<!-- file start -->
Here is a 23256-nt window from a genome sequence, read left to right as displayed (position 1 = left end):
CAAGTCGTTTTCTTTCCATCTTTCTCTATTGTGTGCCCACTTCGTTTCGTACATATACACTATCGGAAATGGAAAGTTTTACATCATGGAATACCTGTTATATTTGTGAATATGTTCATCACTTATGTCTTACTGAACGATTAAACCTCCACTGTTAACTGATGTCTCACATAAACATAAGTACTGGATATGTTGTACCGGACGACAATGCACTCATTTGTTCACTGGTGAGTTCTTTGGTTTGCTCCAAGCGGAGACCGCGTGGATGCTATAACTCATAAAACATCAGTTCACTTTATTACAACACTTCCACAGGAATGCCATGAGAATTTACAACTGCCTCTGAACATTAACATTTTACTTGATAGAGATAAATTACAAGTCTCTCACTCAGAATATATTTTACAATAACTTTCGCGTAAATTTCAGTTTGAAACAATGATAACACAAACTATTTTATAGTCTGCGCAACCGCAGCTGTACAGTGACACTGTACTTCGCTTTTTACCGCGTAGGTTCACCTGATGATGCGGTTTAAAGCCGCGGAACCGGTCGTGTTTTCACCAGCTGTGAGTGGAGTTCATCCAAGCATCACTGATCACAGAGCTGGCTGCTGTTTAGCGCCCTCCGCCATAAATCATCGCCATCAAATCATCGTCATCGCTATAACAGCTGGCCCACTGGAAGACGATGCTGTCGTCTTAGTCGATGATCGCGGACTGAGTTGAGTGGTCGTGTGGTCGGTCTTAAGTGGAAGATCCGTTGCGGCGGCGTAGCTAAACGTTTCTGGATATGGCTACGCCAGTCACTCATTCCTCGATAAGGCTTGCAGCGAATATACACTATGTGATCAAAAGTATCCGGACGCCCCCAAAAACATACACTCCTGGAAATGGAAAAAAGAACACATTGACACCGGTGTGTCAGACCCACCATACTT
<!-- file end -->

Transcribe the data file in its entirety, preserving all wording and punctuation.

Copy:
Here is a 23256-nt window from a genome sequence, read left to right as displayed (position 1 = left end):
CAAGTCGTTTTCTTTCCATCTTTCTCTATTGTGTGCCCACTTCGTTTCGTACATATACACTATCGGAAATGGAAAGTTTTACATCATGGAATACCTGTTATATTTGTGAATATGTTCATCACTTATGTCTTACTGAACGATTAAACCTCCACTGTTAACTGATGTCTCACATAAACATAAGTACTGGATATGTTGTACCGGACGACAATGCACTCATTTGTTCACTGGTGAGTTCTTTGGTTTGCTCCAAGCGGAGACCGCGTGGATGCTATAACTCATAAAACATCAGTTCACTTTATTACAACACTTCCACAGGAATGCCATGAGAATTTACAACTGCCTCTGAACATTAACATTTTACTTGATAGAGATAAATTACAAGTCTCTCACTCAGAATATATTTTACAATAACTTTCGCGTAAATTTCAGTTTGAAACAATGATAACACAAACTATTTTATAGTCTGCGCAACCGCAGCTGTACAGTGACACTGTACTTCGCTTTTTACCGCGTAGGTTCACCTGATGATGCGGTTTAAAGCCGCGGAACCGGTCGTGTTTTCACCAGCTGTGAGTGGAGTTCATCCAAGCATCACTGATCACAGAGCTGGCTGCTGTTTAGCGCCCTCCGCCATAAATCATCGCCATCAAATCATCGTCATCGCTATAACAGCTGGCCCACTGGAAGACGATGCTGTCGTCTTAGTCGATGATCGCGGACTGAGTTGAGTGGTCGTGTGGTCGGTCTTAAGTGGAAGATCCGTTGCGGCGGCGTAGCTAAACGTTTCTGGATATGGCTACGCCAGTCACTCATTCCTCGATAAGGCTTGCAGCGAATATACACTATGTGATCAAAAGTATCCGGACGCCCCCAAAAACATACACTCCTGGAAATGGAAAAAAGAACACATTGACACCGGTGTGTCAGACCCACCATACTT